This is my last story which actually brought tears to my ears, this is the story of Dr. and Mrs. Kidambi, two black bears that had been kept in captivity for the purpose of breading and selling their offspring. First off, let me say that none of the animals that we saw look under duress at any point, no pacing, no digging, no weird crazy eyes or any of that stuff, they all seemed happy, lazy and at home in the places that have been dedicated for them, that is till we saw Mrs. Kidambi.
She paced back and forth in her containment area, she seemed misplaced like the world just wasn’t right for her. The guide explained to us that bears in the wild keep their cubs for years, never leaving their sides until they are 2 sometimes 4 years old. This mother bear never had that chance, she continually had her babies taken from her before she could raise and nurture them. This broke my heart, I knelt down in front of the cage and just watched her for a minute, she stopped and looked at me and a tear rolled down my face, she put both of her paws on the fence right in front of me and just looked at me for probably a minute, her nose was sniffing the air and her kind eyes just looked at mine, for a brief minute I felt like I was connected to her and it was magical. Then someone else walked up and she turned and walked away, only to continue her pacing.
This was the end of our tour, I had to hurry to the truck, because I know Pat would have made fun of me for crying and I would have punched him in front of the people on the tour. As we were driving out, I said to Pat, “So what did you think?” Pat said “I am so thankful for some place like this, it is unfortunately a very needed place.”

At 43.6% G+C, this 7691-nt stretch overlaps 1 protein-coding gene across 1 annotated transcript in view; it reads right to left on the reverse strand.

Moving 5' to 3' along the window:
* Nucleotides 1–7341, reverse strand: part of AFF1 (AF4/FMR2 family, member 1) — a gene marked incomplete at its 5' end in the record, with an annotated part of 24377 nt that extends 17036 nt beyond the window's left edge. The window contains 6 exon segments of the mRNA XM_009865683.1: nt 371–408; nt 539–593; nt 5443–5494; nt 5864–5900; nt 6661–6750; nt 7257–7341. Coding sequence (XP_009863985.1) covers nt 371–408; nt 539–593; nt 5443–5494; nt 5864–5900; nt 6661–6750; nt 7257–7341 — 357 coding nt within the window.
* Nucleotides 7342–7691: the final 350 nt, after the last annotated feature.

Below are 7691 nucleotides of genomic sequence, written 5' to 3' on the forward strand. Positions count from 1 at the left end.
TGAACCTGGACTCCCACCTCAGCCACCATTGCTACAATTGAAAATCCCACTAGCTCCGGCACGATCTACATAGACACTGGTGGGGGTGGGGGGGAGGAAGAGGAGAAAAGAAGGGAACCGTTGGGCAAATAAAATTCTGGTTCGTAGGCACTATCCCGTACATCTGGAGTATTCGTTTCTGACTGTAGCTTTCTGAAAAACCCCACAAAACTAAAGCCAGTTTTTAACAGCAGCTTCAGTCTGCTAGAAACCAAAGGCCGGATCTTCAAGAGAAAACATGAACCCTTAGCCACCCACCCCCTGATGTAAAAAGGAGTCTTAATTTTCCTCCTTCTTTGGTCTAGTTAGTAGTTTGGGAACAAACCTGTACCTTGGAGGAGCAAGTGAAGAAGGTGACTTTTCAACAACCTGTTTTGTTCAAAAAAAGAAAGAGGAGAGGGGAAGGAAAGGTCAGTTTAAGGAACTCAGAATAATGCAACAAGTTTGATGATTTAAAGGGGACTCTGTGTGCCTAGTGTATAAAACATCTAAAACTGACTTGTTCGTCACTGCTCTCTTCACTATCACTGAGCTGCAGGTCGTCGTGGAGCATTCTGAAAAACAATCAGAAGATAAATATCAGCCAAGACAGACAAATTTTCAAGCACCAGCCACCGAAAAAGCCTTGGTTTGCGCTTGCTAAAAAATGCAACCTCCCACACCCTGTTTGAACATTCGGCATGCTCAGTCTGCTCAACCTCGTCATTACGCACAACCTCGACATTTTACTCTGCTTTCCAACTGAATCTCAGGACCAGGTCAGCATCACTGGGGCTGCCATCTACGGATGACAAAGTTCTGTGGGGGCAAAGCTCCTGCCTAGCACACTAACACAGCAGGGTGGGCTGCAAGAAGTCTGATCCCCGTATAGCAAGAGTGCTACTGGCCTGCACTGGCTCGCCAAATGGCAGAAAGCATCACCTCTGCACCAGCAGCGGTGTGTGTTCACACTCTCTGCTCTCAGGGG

My wrap up on E.A.R.S., I am so grateful that so many people support this sanctuary, but I am so sad that it is so needed. The animals that are housed here are loved and well cared for, the containments were spotless, no odors, no small containments and no animals that looked stressed. The areas that are provided always need improvements and food always has to be provided, just as in our homes. There has never been any animals bred in this sanctuary, that isn’t what it’s about for them, they simply want to give a forever home to these beautiful creatures whom have become misfits, burdens and unwanted responsibilities by their handlers. We also saw a cemetery on the sanctuary site. When asked about it, they said that once an animal comes here, it never leaves here. They’ve been offered enormous amounts of money after the animals have passed on to be able to be used for mounts, or have some form of them sold as it might be used as an aphrodisiac in one of the Asian markets. They ALWAYS turn those offers down! The animals come here to live out their lives in peace and stay part of the sanctuary even after they pass.
I highly recommend a visit to these creatures, look into their eyes, laugh with them, the bears are great and put on a wonderful show for us. The monkeys are a hoot, they even have 3 acres dedicated for domestic dogs that are continually dropped off at the sanctuary. Drop by, send them a check, bring them some gifts to keep them doing what they do, become a volunteer or just pass the word along. I know we will.
I’d like to say a special THANK YOU to the volunteers who work here. What you do is amazing and I’m sorry there are horrible humans out in this world that require you to do this sort of work.